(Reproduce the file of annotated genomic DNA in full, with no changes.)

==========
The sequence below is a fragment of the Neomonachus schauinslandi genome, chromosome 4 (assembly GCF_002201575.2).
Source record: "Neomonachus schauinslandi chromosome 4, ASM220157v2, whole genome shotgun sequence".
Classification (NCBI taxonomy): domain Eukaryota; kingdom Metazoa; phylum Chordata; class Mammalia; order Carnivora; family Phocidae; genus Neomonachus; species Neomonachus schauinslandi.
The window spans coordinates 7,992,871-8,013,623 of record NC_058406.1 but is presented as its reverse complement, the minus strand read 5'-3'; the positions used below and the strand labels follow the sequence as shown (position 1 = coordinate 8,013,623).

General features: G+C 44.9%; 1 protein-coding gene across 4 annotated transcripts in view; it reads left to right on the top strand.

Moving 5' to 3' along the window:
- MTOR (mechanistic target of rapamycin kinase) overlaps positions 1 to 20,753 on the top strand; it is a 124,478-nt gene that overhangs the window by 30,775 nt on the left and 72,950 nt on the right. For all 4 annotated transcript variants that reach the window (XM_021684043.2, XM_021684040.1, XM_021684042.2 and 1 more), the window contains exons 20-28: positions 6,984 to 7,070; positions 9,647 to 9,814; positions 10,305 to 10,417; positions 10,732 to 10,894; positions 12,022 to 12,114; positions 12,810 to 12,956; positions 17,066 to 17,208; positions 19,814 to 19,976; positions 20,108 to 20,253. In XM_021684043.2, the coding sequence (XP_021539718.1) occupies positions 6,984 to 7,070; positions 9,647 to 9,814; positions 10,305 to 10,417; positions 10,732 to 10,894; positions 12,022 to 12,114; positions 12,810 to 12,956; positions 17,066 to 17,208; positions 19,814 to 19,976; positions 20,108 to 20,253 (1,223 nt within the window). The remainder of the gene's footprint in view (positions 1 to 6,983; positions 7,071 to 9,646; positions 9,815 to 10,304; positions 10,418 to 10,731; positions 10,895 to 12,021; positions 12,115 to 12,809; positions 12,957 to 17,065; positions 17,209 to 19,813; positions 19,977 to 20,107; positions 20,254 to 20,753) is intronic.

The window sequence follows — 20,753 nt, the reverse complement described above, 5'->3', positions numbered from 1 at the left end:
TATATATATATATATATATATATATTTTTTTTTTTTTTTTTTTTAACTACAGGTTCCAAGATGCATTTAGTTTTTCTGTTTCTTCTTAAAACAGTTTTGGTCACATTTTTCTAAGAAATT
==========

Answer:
The sequence below is a fragment of the Neomonachus schauinslandi genome, chromosome 4 (assembly GCF_002201575.2).
Source record: "Neomonachus schauinslandi chromosome 4, ASM220157v2, whole genome shotgun sequence".
Classification (NCBI taxonomy): domain Eukaryota; kingdom Metazoa; phylum Chordata; class Mammalia; order Carnivora; family Phocidae; genus Neomonachus; species Neomonachus schauinslandi.
The window spans coordinates 7,992,871-8,013,623 of record NC_058406.1 but is presented as its reverse complement, the minus strand read 5'-3'; the positions used below and the strand labels follow the sequence as shown (position 1 = coordinate 8,013,623).

General features: G+C 44.9%; 1 protein-coding gene across 4 annotated transcripts in view; it reads left to right on the top strand.

Moving 5' to 3' along the window:
- MTOR (mechanistic target of rapamycin kinase) overlaps positions 1 to 20,753 on the top strand; it is a 124,478-nt gene that overhangs the window by 30,775 nt on the left and 72,950 nt on the right. For all 4 annotated transcript variants that reach the window (XM_021684043.2, XM_021684040.1, XM_021684042.2 and 1 more), the window contains exons 20-28: positions 6,984 to 7,070; positions 9,647 to 9,814; positions 10,305 to 10,417; positions 10,732 to 10,894; positions 12,022 to 12,114; positions 12,810 to 12,956; positions 17,066 to 17,208; positions 19,814 to 19,976; positions 20,108 to 20,253. In XM_021684043.2, the coding sequence (XP_021539718.1) occupies positions 6,984 to 7,070; positions 9,647 to 9,814; positions 10,305 to 10,417; positions 10,732 to 10,894; positions 12,022 to 12,114; positions 12,810 to 12,956; positions 17,066 to 17,208; positions 19,814 to 19,976; positions 20,108 to 20,253 (1,223 nt within the window). The remainder of the gene's footprint in view (positions 1 to 6,983; positions 7,071 to 9,646; positions 9,815 to 10,304; positions 10,418 to 10,731; positions 10,895 to 12,021; positions 12,115 to 12,809; positions 12,957 to 17,065; positions 17,209 to 19,813; positions 19,977 to 20,107; positions 20,254 to 20,753) is intronic.

The window sequence follows — 20,753 nt, the reverse complement described above, 5'->3', positions numbered from 1 at the left end:
TATATATATATATATATATATATATTTTTTTTTTTTTTTTTTTTAACTACAGGTTCCAAGATGCATTTAGTTTTTCTGTTTCTTCTTAAAACAGTTTTGGTCACATTTTTCTAAGAAATT